Monday, February 27, 2012

5 Easy Ways to Convert Your Videos for the Classroom

This is a guest blog from Kristin Daddario, a 1st grade teacher at Lincoln Edison Charter School in York. We would love to hear about your newest technology discoveries and how you apply them to your classroom.

As a teacher, I am always looking for fun and engaging ways to introduce new topics and get my students excited about what we are learning. Have you ever found a really cool video at home that would be perfect for your new unit, and couldn’t wait to show your class? You get to your classroom and just as you go to play it, the site is blocked!! UGH!!! Although I continue to “bug” the tech team to unblock my favorite sites, I have found an easy and temporary fix to this problem!!! is a great way to show all your exciting videos, and it is super easy!! Just follow these 5 easy steps, and you will be on your way!!!

1. Go to the video(s) you would like to convert- I prefer YouTube videos, but they can come from any site!
2. Once there, right click and copy the URL - if you want better quality in your video add (&fmt=18) to the end of your URL
3. Go to
4. Once there, click on “Enter a Link”, where you will right click and paste your URL you copied. Click “OK” and this will bring you back to the original screen, where you started. Here you may enter more links by repeating the above steps, or click on “Go to the next step”.
5. Once you click on “Go to the next step”, you will choose your output file as “avi” and then click “OK”. This will bring you to a summary page, where you will click start to begin converting your videos. Once finished, you will get a notification that the conversion is done, where you can click download, next to your video! (If you are converting more than 1 video, it is better to download 1 video at a time)Happy Converting!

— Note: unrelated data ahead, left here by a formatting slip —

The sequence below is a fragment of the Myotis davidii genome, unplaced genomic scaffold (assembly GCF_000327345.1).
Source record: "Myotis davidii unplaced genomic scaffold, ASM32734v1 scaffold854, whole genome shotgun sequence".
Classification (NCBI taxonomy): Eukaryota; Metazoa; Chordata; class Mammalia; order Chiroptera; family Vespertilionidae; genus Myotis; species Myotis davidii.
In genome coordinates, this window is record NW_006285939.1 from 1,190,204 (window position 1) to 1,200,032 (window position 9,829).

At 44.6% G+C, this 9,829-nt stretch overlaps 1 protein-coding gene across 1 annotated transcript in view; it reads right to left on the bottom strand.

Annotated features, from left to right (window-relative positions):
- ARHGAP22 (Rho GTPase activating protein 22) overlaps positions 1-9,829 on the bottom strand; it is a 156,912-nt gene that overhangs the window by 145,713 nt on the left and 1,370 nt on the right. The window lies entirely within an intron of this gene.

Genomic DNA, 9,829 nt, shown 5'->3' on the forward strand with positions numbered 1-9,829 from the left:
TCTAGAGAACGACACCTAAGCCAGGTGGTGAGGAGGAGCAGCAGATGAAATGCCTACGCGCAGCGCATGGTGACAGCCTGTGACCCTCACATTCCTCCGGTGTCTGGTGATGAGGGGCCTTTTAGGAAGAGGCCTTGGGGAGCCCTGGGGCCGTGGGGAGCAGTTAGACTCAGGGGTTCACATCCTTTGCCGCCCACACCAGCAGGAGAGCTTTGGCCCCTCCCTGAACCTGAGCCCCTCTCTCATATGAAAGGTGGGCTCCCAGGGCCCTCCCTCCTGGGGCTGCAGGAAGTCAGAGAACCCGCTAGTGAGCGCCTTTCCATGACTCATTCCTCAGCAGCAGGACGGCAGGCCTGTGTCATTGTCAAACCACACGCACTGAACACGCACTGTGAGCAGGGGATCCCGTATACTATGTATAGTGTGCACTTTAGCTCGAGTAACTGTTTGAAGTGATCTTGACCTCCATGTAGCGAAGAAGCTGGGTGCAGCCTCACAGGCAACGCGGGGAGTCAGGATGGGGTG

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4 Easy E’s: Creating a Student Managed Classroom Blog

This is a guest blog from Kristin McFatridge, a 4th grade teacher at Central York School District. We would love to hear about your newest technology discoveries and how you apply them to your classroom.
Creating a blog doesn’t have to be a hair pulling experience. It’s supposed to be a fun way to engage students on the road to becoming lifelong 21st century learners. By following the 4 Easy E’s you, and your students, will become certified bloggers in no time. PS. If you’re reading this you, you’ve managed to find and identify what a blog looks like and you are already a step ahead!

1) Explore The teacher’s job is to explore and read all types of blogs (during all that free time we have ). Check out educational blogs, fun blogs, anything that may interest you! has a lot of great starter ideas. One of the most popular, FREE blogging sites that I highly suggest is Sign up and create your own classroom blog; navigate throughout the site and play around with all the buttons. Ask yourself questions, “What is that little icon for”? TRY IT OUT! You don’t have to publish anything yet. Trial and error is the key. Attempt to post at least one blog for the students to view when you introduce them to the concept of becoming 21st century Bloggers.

2) Engage “Attention all 4th grade Bloggers!” Don’t be scared by the blank stares, most of them will have no idea what you are talking about. Introduce them to the concept of blogging (if anything, they’ll get a kick out of the word “blog”). Show them how to access your classroom blog and read them your very first post. For 100% student engagement, include a picture of the class and throw some of their names into the first post. Kiddos love seeing themselves advertised on a computer screen and they won’t be able to keep their eyes off of the blog. Here comes the kicker, explain THEY will be taking over and be in complete control of the content of the classroom blog. They will become official Bloggers.